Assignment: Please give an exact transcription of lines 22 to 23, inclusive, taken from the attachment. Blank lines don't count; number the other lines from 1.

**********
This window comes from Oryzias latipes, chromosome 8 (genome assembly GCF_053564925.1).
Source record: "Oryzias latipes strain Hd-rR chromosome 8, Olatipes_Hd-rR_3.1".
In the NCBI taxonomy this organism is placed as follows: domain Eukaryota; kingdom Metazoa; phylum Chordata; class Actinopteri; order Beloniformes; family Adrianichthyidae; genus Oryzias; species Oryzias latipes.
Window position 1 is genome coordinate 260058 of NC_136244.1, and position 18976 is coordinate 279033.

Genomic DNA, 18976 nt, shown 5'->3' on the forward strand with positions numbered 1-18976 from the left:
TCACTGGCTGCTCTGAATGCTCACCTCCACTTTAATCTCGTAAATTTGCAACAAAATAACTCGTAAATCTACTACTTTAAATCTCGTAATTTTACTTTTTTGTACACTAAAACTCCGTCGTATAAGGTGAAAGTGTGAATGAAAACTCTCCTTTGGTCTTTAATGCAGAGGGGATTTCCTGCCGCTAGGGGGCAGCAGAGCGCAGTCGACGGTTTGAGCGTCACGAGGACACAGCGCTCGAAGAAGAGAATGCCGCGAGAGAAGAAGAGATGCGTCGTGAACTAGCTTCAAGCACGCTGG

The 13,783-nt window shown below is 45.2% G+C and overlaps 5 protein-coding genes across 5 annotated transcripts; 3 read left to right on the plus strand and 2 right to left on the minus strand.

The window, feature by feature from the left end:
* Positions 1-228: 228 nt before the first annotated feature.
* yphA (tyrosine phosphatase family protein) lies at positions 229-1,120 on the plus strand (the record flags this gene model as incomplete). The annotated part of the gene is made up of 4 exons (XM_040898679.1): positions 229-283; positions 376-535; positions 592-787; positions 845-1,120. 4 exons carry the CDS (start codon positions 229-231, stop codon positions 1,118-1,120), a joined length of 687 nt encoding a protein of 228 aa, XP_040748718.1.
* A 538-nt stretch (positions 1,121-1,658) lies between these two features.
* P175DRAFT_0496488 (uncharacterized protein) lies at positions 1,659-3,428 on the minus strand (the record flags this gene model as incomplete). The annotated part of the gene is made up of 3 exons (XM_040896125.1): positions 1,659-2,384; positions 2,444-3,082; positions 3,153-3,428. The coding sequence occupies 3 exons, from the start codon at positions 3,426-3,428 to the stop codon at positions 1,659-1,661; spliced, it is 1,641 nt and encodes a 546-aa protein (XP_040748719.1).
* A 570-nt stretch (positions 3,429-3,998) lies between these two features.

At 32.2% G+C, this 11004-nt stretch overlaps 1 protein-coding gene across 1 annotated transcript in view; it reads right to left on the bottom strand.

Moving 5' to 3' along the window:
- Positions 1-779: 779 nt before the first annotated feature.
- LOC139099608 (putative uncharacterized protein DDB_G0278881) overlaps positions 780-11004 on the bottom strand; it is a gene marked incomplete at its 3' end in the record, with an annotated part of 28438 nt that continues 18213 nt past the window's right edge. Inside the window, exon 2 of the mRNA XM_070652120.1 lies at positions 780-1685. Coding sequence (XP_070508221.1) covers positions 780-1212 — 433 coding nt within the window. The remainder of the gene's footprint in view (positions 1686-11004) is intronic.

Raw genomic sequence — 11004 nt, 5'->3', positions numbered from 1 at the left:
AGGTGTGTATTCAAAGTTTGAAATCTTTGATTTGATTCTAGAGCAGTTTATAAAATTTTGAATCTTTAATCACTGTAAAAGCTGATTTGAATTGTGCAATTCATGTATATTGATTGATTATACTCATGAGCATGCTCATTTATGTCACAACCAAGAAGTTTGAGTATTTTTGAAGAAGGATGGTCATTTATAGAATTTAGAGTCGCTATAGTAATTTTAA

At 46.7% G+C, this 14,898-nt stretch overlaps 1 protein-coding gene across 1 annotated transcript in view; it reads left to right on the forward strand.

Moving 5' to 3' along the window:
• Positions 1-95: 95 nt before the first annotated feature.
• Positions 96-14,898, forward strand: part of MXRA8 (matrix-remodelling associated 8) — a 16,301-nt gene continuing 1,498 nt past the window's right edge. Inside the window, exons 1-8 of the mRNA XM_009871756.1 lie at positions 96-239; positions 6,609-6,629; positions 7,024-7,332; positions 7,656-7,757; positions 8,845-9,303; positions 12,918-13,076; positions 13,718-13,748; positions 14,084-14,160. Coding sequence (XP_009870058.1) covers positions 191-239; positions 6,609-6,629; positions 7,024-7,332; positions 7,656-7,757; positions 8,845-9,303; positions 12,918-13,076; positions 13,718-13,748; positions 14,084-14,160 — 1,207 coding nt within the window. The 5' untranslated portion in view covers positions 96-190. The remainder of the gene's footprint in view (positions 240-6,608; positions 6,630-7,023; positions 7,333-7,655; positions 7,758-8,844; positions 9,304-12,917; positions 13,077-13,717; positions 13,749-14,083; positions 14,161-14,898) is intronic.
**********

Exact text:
• Positions 1-95: 95 nt before the first annotated feature.
• Positions 96-14,898, forward strand: part of MXRA8 (matrix-remodelling associated 8) — a 16,301-nt gene continuing 1,498 nt past the window's right edge. Inside the window, exons 1-8 of the mRNA XM_009871756.1 lie at positions 96-239; positions 6,609-6,629; positions 7,024-7,332; positions 7,656-7,757; positions 8,845-9,303; positions 12,918-13,076; positions 13,718-13,748; positions 14,084-14,160. Coding sequence (XP_009870058.1) covers positions 191-239; positions 6,609-6,629; positions 7,024-7,332; positions 7,656-7,757; positions 8,845-9,303; positions 12,918-13,076; positions 13,718-13,748; positions 14,084-14,160 — 1,207 coding nt within the window. The 5' untranslated portion in view covers positions 96-190. The remainder of the gene's footprint in view (positions 240-6,608; positions 6,630-7,023; positions 7,333-7,655; positions 7,758-8,844; positions 9,304-12,917; positions 13,077-13,717; positions 13,749-14,083; positions 14,161-14,898) is intronic.